What the Bandcamp Daily editors are listening to right now.
Baikida E.J. Carroll
Orange Fish Tears
Vinyl LP, Compact Disc (CD)
This gorgeous and long-awaited reissue from 1974 captures trumpeter Baikida E.J. Carroll and saxophonist Oliver Lake of the Black Artists Group—the St. Louis collective that were contemporaries and friends to the more well-known Art Ensemble of Chicago—in Paris, at the top of their form. (This was Carroll’s first solo album, recorded by Jef Gilson; it’s definitely one of the highlights of Gilson’s Palm Records catalog.) Orange Fish Tears is perhaps free jazz at its most approachable, but that in no way means that it’s any less fiery than the more avant-garde side of things; just listen to “Forest Scorpion,” a heady percussive workout that finds its grounding in African drum techniques and takes off into the stratosphere from there. Manuel Villaroel’s piano playing, which focuses on that instrument’s rhythmic qualities, and Lake’s adventurous saxophone, which alternates blursts and blasts with moments of thrilling melody, play excellent counterpoint to one another. When the whole group comes together at the end of the piece, it sounds positively revelatory. “Rue Roger” is an intricate dance between Carroll and Lake, trumpet and saxophone intertwining in an intimate way that only musicians so caring and comfortable with one another could accomplish; about halfway through the piece, Carroll plays a solo with such sweetness and longing that it’s hard not to feel immediately emotionally affected. On “Porte d’Orleans,” the whole ensemble stretches out for a luminous jam that paints with every sonic color available. A rich and joyous album that more than deserves its place in the free jazz canon.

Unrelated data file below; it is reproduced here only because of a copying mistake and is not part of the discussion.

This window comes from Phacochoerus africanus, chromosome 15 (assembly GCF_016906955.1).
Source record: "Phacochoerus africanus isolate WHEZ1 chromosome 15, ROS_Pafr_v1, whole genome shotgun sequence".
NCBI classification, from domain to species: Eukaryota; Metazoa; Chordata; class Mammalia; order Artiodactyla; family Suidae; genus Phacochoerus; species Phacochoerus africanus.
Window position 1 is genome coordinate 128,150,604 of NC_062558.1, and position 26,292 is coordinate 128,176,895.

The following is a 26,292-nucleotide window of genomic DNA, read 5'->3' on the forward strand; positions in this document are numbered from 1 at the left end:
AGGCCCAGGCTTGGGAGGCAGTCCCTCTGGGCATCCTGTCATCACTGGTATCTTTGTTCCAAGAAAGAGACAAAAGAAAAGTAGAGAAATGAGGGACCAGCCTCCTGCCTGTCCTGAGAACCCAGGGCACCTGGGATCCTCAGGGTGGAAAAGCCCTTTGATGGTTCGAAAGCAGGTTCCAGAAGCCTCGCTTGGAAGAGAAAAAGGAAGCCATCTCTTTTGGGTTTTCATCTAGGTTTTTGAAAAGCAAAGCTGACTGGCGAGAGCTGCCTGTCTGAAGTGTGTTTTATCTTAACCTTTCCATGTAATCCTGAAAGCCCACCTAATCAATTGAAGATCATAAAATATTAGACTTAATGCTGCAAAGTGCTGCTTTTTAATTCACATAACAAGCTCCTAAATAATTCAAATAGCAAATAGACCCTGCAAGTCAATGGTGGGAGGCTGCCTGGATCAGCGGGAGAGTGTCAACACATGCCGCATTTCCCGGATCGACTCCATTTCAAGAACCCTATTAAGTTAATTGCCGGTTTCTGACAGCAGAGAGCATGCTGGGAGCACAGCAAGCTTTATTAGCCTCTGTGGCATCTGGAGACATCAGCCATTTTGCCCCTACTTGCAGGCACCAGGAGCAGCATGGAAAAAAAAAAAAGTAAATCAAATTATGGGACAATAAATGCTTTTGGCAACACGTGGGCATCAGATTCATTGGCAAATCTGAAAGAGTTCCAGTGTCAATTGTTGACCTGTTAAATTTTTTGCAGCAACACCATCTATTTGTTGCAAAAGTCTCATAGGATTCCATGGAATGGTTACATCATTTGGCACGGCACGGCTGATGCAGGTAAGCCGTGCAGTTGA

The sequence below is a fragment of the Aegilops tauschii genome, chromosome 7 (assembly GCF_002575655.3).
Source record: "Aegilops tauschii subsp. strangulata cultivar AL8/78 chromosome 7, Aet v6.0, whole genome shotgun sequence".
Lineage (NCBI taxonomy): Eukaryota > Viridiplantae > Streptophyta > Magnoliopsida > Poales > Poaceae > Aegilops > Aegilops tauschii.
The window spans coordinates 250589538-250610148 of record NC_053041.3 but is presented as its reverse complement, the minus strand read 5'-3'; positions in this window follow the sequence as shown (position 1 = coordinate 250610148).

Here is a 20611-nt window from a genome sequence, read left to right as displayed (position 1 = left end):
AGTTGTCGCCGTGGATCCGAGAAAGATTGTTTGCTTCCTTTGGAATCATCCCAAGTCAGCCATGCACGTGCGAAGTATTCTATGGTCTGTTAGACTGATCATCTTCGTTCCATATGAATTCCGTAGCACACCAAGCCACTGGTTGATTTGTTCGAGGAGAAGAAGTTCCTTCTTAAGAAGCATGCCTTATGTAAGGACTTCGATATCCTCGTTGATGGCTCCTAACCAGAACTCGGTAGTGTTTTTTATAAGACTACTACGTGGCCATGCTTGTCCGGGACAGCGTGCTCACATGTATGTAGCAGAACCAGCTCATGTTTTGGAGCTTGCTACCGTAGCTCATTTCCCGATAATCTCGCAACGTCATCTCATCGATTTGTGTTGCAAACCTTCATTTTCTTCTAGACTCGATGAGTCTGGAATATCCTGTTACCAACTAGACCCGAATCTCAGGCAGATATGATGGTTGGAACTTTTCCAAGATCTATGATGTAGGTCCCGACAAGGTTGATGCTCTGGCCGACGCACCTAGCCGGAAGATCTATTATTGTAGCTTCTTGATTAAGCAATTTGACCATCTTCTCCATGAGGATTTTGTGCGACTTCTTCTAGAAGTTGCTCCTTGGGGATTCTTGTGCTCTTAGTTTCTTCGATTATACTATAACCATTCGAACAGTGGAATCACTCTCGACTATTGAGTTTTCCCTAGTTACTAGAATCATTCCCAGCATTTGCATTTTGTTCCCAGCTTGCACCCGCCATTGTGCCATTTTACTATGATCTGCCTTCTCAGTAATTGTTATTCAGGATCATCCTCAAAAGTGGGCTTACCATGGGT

Flowers In The Dark
2 x Vinyl LP
Though it arrives shrouded in an air of deliberate mystery, there are enough breadcrumbs scattered across the internet to suggest that the new album from Kofi Flexxx is, in fact, helmed by Shabaka Hutchings, the genius composer and jazz musician on whose Native Rebel label the album is being released. Even if this is not the case, the album bears Hutchings’ unmistakable imprint: deep, lowing saxophones, darting flutes, the stirring, resonant vocals of Siyabonga Mthembu, and rhythms that pulse and shuffle like they’re passing kept secrets. Like Hutchings’ brilliant 2016 album Wisdom Of Elders, Flowers in the Dark plays more like a mystic ritual than a jazz record. On “Babylon Dun Topple,” pianos spiral around an insistent, throbbing tom-tom rhythm as flutes whistle in and out of pitch above, gliding from serene to panicked and back again. The frenetic “It Was All A Dream” opens with a hectic bebop bass line, but beautifully breaks apart as more instruments enter—flitting piano at deliberate odds with a controlled, determined brass section. More than any jazz record, the album Flowers in the Dark calls to mind is Heart of the Congos, in the way both seem to locate a current of mystery coursing beneath the songs. The guests here are well-chosen: E L U C I D’s winding delivery cuts a clean path through “Show Me,” and billy woods infuses “Apothecary” with characteristic dry wit (“African family wildin’ in my WhatsApp/ I dare not look”). Obscuring the identity of Kofi Flexxx only adds to the album’s sense of magic—it’s not about who’s casting the spell, it’s about the tremendous effect the spell has on you.